This is not about the recent elections. Everyone knows exactly which election I am talking about, no matter where in the world you are. This is more about political relations between countries and how they can affect any person on any level. My post will be about being born in Taiwan, the foreign relations with Taiwan and how this affected me in many ways.
Both my parents have passports from The Netherlands, but not because they were born there. My father was born in Indonesia to Dutch parents, so obviously he obtained his Dutch citizenship by “birth”. My mother is German, but through her marriage got the Dutch citizenship. I was born in Taiwan. Does that make me Taiwanese? No!
Friends of my parents whose daughter was also born, in Taiwan made the mistake of registering the birth at the HRO (Household Registration Office). After this, they had a hard time getting their own child out of the country. There was and still is no Dutch Embassy in Taiwan. So if you were Dutch and needed help you had to go to Hong Kong.
My parents, wanting to avoid any hassle, did NOT register me “officially”. They had the doctor from Dr. Lee’s Woman Hospital certify my birth (not a typo, that is copied from the letter head). This certificate was then stamped and signed by the Belgian Consulate in Taiwan and used to obtain my first passport from the Dutch Embassy in Hong Kong.
So what politics were in play here? Well, obtaining my birth certificate in order to get married was a night mare and cost me a flight to Taiwan. Read about it in my previous posts or just the one post. In a few words the Dutch government did nothing to help me other than tell me that I had to fly to Taiwan to legalize my birth and pay for this out of my own pocket.
Are you still asking what politics has to do with this? Well most nations recognize China – or The Peoples Republic of China, but not Taiwan (Republic of China). The internet is full of articles about China and Taiwan, but a good introduction is an article on BBC. China sees Taiwan as a province – a province that does not want to be part of China. How do other nations see Taiwan? Honestly I don’t think any one nation really can state publicly what they consider to be Taiwan’s status – independent or a province of China? If you look at nations that have full diplomatic relations with Taiwan, then it is clear why nations with certain interests, be it military or economical, are not on the list of those that recognize Taiwan. The only European entity to have full diplomatic relations with Taiwan is the Holy See. More importantly is the list of those countries that switched recognition from ROC (Taiwan or Republic of China) to PRC (China or Peoples Republic of China). More information for this on Wikipedia.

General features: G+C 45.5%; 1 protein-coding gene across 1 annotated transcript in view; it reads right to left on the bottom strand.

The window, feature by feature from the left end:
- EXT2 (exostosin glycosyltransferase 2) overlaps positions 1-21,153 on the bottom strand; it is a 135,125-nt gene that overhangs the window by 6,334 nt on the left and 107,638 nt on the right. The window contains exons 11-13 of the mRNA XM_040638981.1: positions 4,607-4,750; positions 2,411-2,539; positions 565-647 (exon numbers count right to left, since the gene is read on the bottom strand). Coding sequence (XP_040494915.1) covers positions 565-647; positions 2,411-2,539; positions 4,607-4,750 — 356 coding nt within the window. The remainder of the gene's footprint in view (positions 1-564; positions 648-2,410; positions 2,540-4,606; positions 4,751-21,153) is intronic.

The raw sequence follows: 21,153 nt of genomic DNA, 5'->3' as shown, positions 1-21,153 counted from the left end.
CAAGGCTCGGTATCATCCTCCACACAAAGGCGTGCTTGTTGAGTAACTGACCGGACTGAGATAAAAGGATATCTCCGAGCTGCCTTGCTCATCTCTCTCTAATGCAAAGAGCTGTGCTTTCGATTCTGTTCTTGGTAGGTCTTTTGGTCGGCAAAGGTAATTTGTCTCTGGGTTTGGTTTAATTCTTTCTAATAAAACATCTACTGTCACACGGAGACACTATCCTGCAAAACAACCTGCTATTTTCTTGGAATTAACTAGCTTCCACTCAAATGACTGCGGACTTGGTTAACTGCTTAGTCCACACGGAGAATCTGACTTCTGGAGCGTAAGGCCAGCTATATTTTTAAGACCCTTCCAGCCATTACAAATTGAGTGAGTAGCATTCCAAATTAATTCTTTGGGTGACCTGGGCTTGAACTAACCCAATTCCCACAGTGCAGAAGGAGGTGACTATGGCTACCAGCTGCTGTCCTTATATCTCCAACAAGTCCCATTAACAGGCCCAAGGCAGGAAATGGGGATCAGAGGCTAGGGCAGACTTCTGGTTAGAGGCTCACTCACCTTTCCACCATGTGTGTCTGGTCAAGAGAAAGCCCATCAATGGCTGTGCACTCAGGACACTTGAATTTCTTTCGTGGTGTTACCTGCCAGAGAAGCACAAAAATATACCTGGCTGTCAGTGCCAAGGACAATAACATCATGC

No big deal??? Well it seems to be a very confusing situation for The Netherlands in any case. My logic convinced me that if Taiwan is not recognized, but China is then maybe the consulate for The Netherlands in Hong Kong (since 1997 part of China) could help me. Well a phone call to the consulate in Hong Kong only confused me more on countries and foreign relations. I was not told to call the Embassy in Beijing but with clear words made to understand that they could not help because Taiwan was NOT part of China. Huh????
So I flew to Taiwan and legalized my documents with the Taiwanese authorities only to get a letter from the Netherlands Trade and Investment Office in Taiwan that due to political relations with Taiwan The Netherlands could not legalize my birth, but they did recognize the authenticity of my provided documents.
So this little lesson on how the world sees this small nation of Taiwan has affected me.
And on another note…….
Prior to 2002, I could not take part of the Green Card Lottery or Diversity Visa Lottery of the United States of America because I was born in Taiwan. At that time the fact that I and both my parents were not natives or citizens of Taiwan did not change my eligibility. Nor did the fact that I only spent my first 8 months on planet Earth there.